"Three sons of Lt. Commander Jim Abele, located their father's missing submarine, 'The Grunion." Three women - now affectionately dubbed the sub ladies - have taken it upon themselves to make sure the 70 men who went down with The Grunion are not forgotten..."
"'Sub lades' Uncover Tale of Lost Crew"
"The story is part mystery (Why did the sub go down?), part genealogical search(Who were these rakish-looking men?), but mostly it's a love story. A labor-of-love story."
Girl From Iconic Great Depression Photo: "We Were Ashamed"
Thursday, November 27, 2008
Scandinavian food and drink was served at several places in the Museum, including the New Bodega, the Nordic Cafe, and the popular Kaffestuga. Musicians, singers, and other entertainers could be observed entertaining those who stopped for coffee and a traditional treat. The Yulefest is always a fun and colorful event. The halls and booths are constantly crowded, and the cashier line in the gift shop moves glacially slow, but no one seems to mind. Everyone is thinking of the joys of Christmas and appreciating the opportunity to be a part of another Yulefest.
Wednesday, November 26, 2008
The rules are:
- Each player starts with eight random facts/habits about themselves.
- Write a blog post about these eight things and post these rules.
- At the end of the blog post, list eight people to get tagged.
- Leave a comment on their blogs telling them they’ve been tagged.
Ummmm, some things about me:
1. As a youth, my undying ambition was to become an astronomer, but I soon found words more to my liking than numbers.
2. I feel naked without my lipstick and earrings.
3. I once built a 5 ft. by 8 ft. N-gauge model railroad in an alpine theme, using chalet-like building models and German trains (yep--it was a lot of fun).
4. I love Sarah Palin--no apologies!
5. My No.1 personal hot button is fairness
6. I preferred the "Mod" look in high school--Jane Asher was a role model
7. My favorite color is red
8. My husband actually asked me to marry him the first time we met (but he meant it a little more later on)
I hope the sky will not fall if I skip the last two rules and instead invite anyone who has not already been tagged to participate. Please, join in! I am just days away from moving and in over my head, as usual. Amy, thanks for thinking of me.
Thursday, November 20, 2008
The time has come," the Walrus said,
"To talk of many things:
Of shoes--and ships--and sealing-wax--
Of cabbages--and kings--
And why the sea is boiling hot--
And whether pigs have wings.
From : "The Walrus and the Carpenter," Through the Looking-Glass and What Alice Found There, by Lewis Carroll, 1872.
Obviously, there have been far too many things for me to deal with lately, and blogging (along with cabbages) has fallen by the wayside.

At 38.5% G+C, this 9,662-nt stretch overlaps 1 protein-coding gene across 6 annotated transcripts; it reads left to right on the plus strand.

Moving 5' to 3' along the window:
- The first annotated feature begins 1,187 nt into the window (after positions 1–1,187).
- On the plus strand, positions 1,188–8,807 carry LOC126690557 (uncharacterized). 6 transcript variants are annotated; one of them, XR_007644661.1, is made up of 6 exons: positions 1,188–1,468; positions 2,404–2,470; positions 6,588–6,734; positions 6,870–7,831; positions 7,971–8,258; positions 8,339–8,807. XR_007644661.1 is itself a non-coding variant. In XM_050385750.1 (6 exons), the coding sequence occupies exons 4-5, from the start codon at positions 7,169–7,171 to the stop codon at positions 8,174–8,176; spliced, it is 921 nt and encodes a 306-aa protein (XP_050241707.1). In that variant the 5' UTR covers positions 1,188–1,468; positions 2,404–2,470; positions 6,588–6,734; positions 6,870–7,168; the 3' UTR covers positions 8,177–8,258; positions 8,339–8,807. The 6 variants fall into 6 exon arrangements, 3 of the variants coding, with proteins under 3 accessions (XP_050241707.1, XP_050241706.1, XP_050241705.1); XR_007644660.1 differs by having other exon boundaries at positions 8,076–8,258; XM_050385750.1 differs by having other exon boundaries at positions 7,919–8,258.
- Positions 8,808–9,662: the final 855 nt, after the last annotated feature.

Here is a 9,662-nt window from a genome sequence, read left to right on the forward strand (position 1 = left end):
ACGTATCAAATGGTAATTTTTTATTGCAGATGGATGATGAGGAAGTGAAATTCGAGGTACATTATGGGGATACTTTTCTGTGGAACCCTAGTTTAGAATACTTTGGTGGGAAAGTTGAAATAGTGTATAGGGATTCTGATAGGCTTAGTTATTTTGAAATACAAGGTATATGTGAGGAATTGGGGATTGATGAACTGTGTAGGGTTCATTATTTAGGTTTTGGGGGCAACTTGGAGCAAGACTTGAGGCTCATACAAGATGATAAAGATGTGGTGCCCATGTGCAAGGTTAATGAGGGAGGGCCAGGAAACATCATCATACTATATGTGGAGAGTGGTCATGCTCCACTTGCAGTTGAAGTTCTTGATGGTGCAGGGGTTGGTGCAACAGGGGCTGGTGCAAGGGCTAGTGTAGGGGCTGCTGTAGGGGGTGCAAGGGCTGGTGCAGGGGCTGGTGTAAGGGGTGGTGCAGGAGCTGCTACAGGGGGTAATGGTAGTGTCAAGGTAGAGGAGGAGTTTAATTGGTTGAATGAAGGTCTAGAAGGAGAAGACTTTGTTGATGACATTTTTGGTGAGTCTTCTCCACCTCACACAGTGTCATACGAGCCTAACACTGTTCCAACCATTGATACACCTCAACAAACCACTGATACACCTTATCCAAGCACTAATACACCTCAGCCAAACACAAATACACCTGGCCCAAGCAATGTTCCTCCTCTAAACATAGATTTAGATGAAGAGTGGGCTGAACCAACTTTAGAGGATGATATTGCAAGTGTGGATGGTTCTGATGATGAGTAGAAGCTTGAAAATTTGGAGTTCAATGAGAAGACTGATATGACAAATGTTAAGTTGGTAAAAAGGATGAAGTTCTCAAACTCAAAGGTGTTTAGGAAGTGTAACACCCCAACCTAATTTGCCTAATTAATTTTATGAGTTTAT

But, I can't let this next weekend (11/22 & 11/23) go by without promoting the annual Yulefest at the Nordic Heritage Museum in Seattle. Oh, ja... a Yulefesting I will go, and hopefully I will return home with some photographs to post here on my Norwegian-minded blog. So, for those of you who can't actually participate in tasting the pastries and the lefse, you will at least be able to see them!
Image: Norway stamp with image of Yule Nisse.
Saturday, November 01, 2008
|Malla Larson Johnson and Stina Rinde|
|(L to R): Emma (Moen) Johnson, Esther Rinde's sister (white hat), Mabel Rinde's daughter, Esther Rinde (above the little girl), Mabel Johnson, Mabel Moen, Agnes Johnson (face not visible), Thea (Johnson) Humberstad, Marie Rinde, Phyllis Johnson, Doris Johnson, and Mabel Rinde. Clearwater Lake, Minnesota, 1930.
The 1920 census for Sinclair Township, Clearwater County, Minnestoa, Sup Distr 9, Enum Dist 49, Sheet 1B:
L A O Rinde, 45
Stina Rinde, 48
Elmer A., 21
Clara L., 20
Albert J., 17
Mabel P., 15
Oliver S., 14
Mary E. (Marie), 12
Henry O., 8
Both parents in the Rinde family were of Norwegian descent. The father, L.A.O. Rinde, was a farmer from Wisconsin, and the mother, Stina Rinde, was from Norway. When the Rinde family moved from the Leonard area in Clearwater County to Bemidji in the 1930s, the Johnson family continued to visit them and keep the tradition of multiple family picnics going.
Monday, October 20, 2008
10 years ago I...
--completed a history degree
--applied to grad school
--got my car totaled in a rear-ender (not my fault!)
--began planning my 1999 "trip of a lifetime" to Germany, Austria, Switzerland, and Prague
--was busily earning my "mountain woman" status learning how to navigate all kinds of winter road conditions.
5 things on today's "to-do" list
--create a desk space for a new employee
--reinstall some programs on my new hard drive at home
--copy a photo to CD for someone to use in publication
--mail my voting ballot (uh-uh, it's for me to know and you to find out!)